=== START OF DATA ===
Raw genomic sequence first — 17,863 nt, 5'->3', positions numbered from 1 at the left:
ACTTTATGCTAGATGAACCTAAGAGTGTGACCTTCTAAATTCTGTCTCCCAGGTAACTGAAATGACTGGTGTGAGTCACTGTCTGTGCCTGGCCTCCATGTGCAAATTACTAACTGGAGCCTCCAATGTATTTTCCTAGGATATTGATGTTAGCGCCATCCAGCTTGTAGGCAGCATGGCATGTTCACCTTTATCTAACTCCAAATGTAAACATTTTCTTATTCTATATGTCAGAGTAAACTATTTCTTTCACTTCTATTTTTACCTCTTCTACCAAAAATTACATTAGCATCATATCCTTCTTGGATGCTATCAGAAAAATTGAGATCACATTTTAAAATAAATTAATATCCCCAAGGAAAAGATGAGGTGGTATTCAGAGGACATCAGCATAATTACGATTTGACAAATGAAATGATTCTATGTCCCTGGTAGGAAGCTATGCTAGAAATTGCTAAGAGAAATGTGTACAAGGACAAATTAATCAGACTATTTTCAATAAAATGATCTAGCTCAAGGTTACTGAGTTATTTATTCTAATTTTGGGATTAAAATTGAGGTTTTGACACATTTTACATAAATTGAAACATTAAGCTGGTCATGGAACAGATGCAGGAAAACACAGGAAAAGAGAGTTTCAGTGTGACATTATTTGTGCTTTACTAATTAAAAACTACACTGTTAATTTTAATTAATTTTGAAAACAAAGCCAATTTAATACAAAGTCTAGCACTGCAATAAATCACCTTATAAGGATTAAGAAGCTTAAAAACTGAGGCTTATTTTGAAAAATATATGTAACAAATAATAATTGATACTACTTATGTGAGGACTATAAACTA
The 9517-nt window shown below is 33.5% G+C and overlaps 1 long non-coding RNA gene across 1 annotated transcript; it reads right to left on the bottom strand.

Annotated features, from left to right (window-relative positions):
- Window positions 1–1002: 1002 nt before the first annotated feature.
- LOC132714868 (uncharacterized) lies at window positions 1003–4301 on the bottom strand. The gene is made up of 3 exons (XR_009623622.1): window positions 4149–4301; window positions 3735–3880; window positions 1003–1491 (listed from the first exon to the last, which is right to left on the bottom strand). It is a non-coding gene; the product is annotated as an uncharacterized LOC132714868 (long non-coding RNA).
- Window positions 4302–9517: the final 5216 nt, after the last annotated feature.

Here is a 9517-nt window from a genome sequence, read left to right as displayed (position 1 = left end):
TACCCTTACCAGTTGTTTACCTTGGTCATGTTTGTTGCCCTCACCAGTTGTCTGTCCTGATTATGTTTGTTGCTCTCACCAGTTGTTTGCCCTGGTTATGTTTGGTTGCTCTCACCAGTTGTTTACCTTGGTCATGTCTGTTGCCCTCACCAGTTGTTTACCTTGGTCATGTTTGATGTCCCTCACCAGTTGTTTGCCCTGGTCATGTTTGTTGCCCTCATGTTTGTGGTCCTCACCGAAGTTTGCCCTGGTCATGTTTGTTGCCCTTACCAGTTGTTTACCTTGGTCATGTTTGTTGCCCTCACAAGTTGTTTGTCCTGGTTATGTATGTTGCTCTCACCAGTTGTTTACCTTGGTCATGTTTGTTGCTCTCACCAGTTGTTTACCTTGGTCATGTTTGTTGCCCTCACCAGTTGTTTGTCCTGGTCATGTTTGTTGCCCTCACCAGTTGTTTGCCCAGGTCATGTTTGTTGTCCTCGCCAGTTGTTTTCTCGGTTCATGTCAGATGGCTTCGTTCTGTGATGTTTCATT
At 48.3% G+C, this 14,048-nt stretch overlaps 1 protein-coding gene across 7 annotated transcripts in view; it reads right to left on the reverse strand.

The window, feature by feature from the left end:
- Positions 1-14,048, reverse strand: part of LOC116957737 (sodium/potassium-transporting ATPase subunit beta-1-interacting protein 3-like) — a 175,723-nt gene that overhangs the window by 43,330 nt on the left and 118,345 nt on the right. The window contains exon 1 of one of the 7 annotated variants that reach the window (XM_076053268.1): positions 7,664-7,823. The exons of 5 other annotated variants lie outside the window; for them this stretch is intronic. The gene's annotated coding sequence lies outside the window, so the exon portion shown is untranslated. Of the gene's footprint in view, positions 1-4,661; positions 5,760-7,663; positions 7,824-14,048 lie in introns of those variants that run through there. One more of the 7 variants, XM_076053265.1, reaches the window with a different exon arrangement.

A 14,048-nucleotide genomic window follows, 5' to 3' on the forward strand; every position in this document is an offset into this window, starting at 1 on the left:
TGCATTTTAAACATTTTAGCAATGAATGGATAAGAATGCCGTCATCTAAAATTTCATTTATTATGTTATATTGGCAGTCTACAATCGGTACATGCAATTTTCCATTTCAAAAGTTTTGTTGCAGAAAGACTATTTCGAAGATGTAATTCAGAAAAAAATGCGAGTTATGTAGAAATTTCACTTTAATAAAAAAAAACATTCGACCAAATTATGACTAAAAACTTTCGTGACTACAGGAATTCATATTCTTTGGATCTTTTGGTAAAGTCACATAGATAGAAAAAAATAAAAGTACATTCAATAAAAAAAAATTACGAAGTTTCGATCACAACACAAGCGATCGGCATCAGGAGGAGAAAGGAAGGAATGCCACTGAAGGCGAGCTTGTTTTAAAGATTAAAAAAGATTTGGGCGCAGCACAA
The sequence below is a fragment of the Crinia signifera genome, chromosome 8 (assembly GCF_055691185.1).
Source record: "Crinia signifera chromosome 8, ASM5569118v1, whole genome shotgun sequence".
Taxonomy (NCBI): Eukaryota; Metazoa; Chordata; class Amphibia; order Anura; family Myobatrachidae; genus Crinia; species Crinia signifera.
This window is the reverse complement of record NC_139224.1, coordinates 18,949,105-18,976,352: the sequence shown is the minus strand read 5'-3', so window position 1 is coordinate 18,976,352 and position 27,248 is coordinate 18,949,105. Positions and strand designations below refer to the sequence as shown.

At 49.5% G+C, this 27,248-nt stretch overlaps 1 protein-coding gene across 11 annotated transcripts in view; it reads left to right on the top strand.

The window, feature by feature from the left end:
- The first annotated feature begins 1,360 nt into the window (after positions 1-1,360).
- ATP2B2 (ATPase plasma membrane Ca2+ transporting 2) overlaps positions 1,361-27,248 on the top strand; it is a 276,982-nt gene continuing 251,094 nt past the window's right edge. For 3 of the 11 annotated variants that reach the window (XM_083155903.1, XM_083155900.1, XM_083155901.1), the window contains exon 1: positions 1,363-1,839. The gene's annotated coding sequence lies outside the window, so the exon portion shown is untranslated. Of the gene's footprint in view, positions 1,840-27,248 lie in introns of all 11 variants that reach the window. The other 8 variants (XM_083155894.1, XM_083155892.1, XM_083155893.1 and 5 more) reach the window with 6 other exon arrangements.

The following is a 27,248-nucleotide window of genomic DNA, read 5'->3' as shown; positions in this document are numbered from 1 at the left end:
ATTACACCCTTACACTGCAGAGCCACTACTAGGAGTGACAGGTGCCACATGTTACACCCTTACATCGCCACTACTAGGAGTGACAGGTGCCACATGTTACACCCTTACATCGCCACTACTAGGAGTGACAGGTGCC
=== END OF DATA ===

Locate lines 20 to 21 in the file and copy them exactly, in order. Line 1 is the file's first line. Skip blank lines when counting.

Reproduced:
The window, feature by feature from the left end:
- The first annotated feature begins 1,360 nt into the window (after positions 1-1,360).